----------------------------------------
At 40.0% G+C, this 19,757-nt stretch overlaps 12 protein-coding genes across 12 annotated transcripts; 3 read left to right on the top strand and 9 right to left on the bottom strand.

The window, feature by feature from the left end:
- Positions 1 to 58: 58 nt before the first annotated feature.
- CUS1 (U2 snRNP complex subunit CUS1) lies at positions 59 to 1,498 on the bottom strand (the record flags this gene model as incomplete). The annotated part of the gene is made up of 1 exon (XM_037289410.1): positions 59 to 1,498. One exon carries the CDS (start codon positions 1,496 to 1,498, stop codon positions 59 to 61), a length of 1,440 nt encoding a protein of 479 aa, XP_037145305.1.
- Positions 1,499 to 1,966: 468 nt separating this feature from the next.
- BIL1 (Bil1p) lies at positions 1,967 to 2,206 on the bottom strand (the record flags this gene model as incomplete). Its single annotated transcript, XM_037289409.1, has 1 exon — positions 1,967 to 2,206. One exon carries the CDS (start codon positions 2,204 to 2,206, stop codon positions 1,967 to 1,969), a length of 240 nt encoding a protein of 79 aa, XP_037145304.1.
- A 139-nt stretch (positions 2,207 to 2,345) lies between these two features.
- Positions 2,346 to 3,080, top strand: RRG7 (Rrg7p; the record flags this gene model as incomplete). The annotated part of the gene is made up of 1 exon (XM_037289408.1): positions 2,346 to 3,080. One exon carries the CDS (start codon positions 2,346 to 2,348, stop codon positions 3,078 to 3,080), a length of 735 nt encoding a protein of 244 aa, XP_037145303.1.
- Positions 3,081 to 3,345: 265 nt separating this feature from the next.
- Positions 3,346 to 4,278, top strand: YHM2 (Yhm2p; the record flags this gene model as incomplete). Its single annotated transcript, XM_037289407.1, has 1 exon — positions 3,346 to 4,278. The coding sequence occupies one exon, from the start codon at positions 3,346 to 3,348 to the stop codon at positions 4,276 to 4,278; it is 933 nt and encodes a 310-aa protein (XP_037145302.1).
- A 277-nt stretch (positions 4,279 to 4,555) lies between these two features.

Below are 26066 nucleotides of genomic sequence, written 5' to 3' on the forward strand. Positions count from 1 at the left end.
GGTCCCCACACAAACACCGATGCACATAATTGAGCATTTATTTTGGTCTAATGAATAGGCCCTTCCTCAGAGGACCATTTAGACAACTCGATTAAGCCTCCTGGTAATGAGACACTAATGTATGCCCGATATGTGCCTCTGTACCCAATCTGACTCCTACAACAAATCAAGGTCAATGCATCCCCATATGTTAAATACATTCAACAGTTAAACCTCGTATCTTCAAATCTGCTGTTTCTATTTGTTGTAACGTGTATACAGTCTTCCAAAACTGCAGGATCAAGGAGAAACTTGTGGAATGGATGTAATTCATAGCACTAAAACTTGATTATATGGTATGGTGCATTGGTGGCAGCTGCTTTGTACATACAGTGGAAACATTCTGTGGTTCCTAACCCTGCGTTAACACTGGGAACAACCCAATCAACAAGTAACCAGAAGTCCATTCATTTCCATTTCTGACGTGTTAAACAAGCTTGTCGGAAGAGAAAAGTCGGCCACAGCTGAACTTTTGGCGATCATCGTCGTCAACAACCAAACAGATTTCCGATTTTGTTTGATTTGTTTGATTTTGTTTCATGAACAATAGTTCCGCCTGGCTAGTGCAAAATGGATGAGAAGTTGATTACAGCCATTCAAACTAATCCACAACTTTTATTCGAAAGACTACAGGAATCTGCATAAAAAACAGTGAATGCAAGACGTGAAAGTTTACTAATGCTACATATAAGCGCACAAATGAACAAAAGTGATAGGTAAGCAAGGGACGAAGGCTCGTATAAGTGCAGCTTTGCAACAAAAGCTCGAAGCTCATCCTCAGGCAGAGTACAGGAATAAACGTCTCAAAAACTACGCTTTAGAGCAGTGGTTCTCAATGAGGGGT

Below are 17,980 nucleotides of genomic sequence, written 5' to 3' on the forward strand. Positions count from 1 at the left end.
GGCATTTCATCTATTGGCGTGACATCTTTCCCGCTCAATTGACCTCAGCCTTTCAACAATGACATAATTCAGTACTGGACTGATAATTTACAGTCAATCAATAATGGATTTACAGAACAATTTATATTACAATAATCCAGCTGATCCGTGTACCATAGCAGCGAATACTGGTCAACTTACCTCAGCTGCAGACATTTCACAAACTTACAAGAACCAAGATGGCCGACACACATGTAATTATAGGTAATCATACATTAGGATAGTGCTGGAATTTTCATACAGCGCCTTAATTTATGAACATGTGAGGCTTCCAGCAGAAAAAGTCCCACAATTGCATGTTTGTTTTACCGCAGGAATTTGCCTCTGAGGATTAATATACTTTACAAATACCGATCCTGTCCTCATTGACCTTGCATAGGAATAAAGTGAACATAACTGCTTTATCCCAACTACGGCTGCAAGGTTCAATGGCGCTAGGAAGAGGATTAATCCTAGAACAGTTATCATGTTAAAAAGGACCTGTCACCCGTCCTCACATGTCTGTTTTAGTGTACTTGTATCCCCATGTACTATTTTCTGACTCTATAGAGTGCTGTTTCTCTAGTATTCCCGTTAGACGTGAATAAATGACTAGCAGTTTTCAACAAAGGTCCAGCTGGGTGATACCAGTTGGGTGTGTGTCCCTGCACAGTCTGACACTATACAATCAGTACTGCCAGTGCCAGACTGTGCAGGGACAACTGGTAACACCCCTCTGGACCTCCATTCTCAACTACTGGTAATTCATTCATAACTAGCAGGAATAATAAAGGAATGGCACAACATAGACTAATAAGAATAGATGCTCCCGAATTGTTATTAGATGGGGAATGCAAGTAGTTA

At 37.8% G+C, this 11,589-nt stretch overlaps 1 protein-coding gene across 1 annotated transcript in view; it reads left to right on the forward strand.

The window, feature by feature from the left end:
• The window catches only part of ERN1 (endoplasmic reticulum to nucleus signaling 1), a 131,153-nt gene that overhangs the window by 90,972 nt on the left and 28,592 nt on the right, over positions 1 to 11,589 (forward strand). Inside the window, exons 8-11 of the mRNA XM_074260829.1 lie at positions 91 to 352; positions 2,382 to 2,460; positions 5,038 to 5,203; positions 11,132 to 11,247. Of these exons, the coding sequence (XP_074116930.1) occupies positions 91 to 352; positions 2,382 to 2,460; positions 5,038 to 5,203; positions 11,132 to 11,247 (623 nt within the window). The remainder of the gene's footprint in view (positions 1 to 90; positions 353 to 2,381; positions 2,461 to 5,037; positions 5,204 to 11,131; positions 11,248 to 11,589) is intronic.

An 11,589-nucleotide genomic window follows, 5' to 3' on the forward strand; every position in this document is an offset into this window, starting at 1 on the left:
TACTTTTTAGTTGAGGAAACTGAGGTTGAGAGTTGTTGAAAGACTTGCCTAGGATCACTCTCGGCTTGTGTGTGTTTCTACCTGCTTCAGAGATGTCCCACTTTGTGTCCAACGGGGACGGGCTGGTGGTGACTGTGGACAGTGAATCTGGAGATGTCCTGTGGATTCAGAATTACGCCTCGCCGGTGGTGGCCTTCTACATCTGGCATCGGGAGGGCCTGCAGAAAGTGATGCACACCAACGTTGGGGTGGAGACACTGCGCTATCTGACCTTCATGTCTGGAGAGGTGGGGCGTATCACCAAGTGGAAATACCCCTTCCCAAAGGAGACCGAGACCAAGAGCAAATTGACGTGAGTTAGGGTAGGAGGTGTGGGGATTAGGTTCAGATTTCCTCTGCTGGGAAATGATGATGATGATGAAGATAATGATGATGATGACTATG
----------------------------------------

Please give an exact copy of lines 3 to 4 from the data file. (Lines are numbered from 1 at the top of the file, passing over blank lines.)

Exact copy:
- Positions 1 to 58: 58 nt before the first annotated feature.
- CUS1 (U2 snRNP complex subunit CUS1) lies at positions 59 to 1,498 on the bottom strand (the record flags this gene model as incomplete). The annotated part of the gene is made up of 1 exon (XM_037289410.1): positions 59 to 1,498. One exon carries the CDS (start codon positions 1,496 to 1,498, stop codon positions 59 to 61), a length of 1,440 nt encoding a protein of 479 aa, XP_037145305.1.